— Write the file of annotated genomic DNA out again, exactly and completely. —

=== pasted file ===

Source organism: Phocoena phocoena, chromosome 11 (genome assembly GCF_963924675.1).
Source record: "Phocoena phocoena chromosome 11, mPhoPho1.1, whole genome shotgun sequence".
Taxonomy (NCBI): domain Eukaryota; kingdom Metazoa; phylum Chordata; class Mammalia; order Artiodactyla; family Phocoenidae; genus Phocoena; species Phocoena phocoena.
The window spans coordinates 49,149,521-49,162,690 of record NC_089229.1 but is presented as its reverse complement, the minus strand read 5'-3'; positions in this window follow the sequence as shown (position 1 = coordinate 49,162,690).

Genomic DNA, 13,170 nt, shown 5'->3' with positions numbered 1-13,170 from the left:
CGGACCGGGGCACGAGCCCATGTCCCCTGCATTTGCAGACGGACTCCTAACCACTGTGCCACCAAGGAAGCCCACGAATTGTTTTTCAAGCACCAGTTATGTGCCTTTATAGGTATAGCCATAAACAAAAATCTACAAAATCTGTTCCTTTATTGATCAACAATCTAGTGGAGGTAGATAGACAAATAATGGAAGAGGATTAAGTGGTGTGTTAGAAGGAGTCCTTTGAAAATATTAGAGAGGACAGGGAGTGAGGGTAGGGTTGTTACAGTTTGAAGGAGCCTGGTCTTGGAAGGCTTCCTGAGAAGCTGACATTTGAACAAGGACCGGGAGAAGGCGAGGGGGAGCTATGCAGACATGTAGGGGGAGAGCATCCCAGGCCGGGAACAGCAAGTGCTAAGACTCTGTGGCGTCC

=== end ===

Source organism: Phocoena phocoena, chromosome 11 (genome assembly GCF_963924675.1).
Source record: "Phocoena phocoena chromosome 11, mPhoPho1.1, whole genome shotgun sequence".
Taxonomy (NCBI): domain Eukaryota; kingdom Metazoa; phylum Chordata; class Mammalia; order Artiodactyla; family Phocoenidae; genus Phocoena; species Phocoena phocoena.
The window spans coordinates 49,149,521-49,162,690 of record NC_089229.1 but is presented as its reverse complement, the minus strand read 5'-3'; positions in this window follow the sequence as shown (position 1 = coordinate 49,162,690).

Genomic DNA, 13,170 nt, shown 5'->3' with positions numbered 1-13,170 from the left:
CGGACCGGGGCACGAGCCCATGTCCCCTGCATTTGCAGACGGACTCCTAACCACTGTGCCACCAAGGAAGCCCACGAATTGTTTTTCAAGCACCAGTTATGTGCCTTTATAGGTATAGCCATAAACAAAAATCTACAAAATCTGTTCCTTTATTGATCAACAATCTAGTGGAGGTAGATAGACAAATAATGGAAGAGGATTAAGTGGTGTGTTAGAAGGAGTCCTTTGAAAATATTAGAGAGGACAGGGAGTGAGGGTAGGGTTGTTACAGTTTGAAGGAGCCTGGTCTTGGAAGGCTTCCTGAGAAGCTGACATTTGAACAAGGACCGGGAGAAGGCGAGGGGGAGCTATGCAGACATGTAGGGGGAGAGCATCCCAGGCCGGGAACAGCAAGTGCTAAGACTCTGTGGCGTCC